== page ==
Episode 72: The Dark Ages of English

The early part of the 12th century represented the darkest days of the English language.  English writing had almost disappeared, and spoken English was divided among a variety of regional dialects that were often incomprehensible to speakers in other parts of the country.  For most prominent people in England, both Latin and French were considered to be far superior languages.  English was mocked and ridiculed.  This view even extended to Anglo-Saxon names which started to disappear during this period.  The English language that everyone knew was dying out. In parts of the country, it was already dead.  In its wake, a new English was emerging, but that new language had not yet been revealed in writing.


Map Prepared by Louis Henwood (Click Map for Larger Image)

Map Prepared by Louis Henwood (Click Map for Larger Image)

Map Prepared by Louis Henwood (Click Map for Larger Image)

Map Prepared by Louis Henwood (Click Map for Larger Image)

5 thoughts on “Episode 72: The Dark Ages of English

  1. My partner had a funny realization of the surname process at work in the modern world. It made us think of all those people we’ve met and exchanged phone numbers with but whose last names we don’t know. Or people whose last names we wouldn’t remember in a few months. So what have we done? Given them surnames based on their location, something distinguishing, what instrument they play, and, of course, their occupation. Some examples from our phones: Michael Electrician, Adam Banjo, Amelia Pdx (lives in Portland), Andrew Honky Tonk, Chris Oly Redhead (lives in Olympia), Robin Seabk (lives in Seattle and Brooklyn). And my favorite: Rose Oly Mushroom. There’s even Linda Wrong Number, who kept calling me thinking I was someone else.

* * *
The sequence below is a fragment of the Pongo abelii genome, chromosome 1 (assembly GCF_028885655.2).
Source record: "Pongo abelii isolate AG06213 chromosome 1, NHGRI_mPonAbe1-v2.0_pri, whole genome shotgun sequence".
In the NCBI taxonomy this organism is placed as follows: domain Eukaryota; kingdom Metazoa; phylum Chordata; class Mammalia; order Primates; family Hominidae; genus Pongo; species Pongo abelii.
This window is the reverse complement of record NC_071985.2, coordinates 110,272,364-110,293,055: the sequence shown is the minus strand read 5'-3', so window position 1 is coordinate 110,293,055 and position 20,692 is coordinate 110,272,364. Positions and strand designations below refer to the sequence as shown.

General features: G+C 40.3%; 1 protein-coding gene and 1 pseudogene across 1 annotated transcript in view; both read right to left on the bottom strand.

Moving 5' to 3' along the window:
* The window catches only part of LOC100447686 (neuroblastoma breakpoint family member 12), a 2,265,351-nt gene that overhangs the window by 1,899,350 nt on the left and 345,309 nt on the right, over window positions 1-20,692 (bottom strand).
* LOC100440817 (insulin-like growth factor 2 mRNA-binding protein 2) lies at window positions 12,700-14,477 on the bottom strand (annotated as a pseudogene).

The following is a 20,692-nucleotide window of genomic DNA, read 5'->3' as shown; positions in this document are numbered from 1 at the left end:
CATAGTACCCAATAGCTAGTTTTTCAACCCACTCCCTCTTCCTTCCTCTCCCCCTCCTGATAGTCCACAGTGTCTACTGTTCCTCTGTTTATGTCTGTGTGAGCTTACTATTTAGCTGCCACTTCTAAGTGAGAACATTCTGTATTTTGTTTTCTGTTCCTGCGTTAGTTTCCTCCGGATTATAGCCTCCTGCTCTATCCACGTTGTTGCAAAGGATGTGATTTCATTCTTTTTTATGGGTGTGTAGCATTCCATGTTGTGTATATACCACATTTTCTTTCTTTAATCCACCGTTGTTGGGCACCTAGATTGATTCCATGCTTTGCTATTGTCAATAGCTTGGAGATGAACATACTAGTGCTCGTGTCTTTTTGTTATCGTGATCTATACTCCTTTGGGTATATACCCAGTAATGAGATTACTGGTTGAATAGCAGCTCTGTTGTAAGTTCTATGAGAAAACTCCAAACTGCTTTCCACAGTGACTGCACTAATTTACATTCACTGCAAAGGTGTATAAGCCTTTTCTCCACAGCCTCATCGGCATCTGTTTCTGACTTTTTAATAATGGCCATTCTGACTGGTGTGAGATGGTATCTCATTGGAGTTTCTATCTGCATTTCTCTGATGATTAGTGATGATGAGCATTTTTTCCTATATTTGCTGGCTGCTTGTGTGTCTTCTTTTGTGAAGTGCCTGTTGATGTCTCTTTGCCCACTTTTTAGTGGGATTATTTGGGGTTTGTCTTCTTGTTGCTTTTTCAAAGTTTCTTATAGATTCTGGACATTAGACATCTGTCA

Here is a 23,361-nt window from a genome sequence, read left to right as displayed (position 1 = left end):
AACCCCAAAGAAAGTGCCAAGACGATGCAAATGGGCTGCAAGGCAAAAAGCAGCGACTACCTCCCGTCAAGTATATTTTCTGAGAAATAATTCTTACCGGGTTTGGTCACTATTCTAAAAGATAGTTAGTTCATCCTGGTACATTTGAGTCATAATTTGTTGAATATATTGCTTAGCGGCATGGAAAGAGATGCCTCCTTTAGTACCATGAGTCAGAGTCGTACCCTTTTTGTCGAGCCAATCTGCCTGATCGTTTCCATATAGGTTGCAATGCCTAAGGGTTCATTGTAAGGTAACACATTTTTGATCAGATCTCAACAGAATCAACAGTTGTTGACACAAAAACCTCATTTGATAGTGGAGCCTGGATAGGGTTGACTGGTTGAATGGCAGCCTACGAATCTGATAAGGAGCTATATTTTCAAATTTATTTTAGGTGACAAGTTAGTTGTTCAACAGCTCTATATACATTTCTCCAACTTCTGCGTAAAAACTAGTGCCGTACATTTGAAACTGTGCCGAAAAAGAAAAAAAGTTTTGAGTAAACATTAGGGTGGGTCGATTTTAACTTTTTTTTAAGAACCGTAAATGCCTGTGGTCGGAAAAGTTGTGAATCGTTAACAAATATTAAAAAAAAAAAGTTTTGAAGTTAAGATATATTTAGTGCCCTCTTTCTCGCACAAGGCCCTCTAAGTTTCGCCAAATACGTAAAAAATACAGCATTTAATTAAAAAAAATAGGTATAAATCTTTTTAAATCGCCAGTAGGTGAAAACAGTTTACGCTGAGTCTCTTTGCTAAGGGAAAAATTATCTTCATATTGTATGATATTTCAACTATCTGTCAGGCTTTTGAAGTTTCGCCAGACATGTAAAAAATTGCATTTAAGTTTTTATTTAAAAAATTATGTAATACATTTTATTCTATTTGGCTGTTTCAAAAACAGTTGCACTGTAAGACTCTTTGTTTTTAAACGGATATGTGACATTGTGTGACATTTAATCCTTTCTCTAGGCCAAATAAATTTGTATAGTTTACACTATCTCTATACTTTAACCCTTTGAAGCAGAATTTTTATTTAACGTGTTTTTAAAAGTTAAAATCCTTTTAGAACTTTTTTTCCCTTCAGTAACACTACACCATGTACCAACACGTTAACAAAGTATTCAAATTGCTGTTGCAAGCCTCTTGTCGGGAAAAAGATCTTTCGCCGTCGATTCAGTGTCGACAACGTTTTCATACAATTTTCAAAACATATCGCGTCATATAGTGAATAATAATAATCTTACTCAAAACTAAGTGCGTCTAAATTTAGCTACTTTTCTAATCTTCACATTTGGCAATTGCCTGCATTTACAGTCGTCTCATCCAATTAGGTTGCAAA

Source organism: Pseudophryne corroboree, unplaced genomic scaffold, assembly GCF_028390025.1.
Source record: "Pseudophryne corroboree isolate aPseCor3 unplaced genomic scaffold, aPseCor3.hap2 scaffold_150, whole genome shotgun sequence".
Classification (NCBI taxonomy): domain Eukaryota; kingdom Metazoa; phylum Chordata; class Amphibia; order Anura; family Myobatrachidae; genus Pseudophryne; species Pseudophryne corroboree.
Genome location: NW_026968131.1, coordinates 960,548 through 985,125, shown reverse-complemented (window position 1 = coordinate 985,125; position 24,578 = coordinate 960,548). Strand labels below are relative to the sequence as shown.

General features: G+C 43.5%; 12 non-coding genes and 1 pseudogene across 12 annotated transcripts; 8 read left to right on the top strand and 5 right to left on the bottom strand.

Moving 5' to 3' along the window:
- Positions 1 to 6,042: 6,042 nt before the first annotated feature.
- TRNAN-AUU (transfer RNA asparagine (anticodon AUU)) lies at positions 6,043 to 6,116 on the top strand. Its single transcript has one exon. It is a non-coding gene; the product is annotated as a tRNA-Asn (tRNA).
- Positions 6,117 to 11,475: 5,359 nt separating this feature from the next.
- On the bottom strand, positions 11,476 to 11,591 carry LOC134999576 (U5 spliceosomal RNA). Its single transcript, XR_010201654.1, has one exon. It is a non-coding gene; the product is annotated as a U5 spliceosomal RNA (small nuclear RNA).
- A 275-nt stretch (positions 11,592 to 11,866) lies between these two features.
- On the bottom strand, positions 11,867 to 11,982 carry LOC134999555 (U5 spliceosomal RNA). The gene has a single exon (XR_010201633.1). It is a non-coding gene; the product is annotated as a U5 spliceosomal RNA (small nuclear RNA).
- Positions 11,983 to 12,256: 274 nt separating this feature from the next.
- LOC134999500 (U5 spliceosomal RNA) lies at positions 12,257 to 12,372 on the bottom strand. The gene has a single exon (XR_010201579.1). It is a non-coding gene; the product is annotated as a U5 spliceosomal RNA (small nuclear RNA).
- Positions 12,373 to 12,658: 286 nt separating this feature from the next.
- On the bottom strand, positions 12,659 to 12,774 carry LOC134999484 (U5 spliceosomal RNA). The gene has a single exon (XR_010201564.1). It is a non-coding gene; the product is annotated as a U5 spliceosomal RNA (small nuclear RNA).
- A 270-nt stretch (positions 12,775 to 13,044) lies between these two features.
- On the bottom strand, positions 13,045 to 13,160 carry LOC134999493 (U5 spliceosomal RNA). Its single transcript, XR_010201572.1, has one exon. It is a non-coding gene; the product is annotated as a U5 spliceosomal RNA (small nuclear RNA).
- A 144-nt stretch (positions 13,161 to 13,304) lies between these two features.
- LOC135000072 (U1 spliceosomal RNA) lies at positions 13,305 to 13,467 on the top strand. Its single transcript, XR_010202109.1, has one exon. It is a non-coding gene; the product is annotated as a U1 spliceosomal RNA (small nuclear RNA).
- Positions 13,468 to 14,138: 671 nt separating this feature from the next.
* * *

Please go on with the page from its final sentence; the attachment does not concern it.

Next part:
Maybe other people have done this too, or maybe it’s just millenial thing!

  2. The part about how few names there were was interesting, as that tended to remain the case until relatively recently, at least among the lower-middle and working classes. A while ago, I did some research based on the 1911 census in one particular street, and I was struck that (with a few anomalies) most people used one of about a dozen names each for male and female. The male names were mostly the same ones as those popular Norman names, although the female names were a bit more diverse.

    In one household, consisting of a father, three unmarried daughters, two married sons and their wives and children, there were three people called Florence Brooks.

    • Plays havoc when you are trying to do genealogy. In my Scottish family, both my grandmothers were named Margaret, and both grandfathers were James. I too am a Margaret (although usually known by Shirley, my middle name), and so was my Mother. On my Dad’s side, there were at least 4 generations of James.

  3. Most modern English people would be surprised to learn that London, Oxford and Cambridge were in the East Midlands! Funny how linguistic boundaries can be different to perceived geography.

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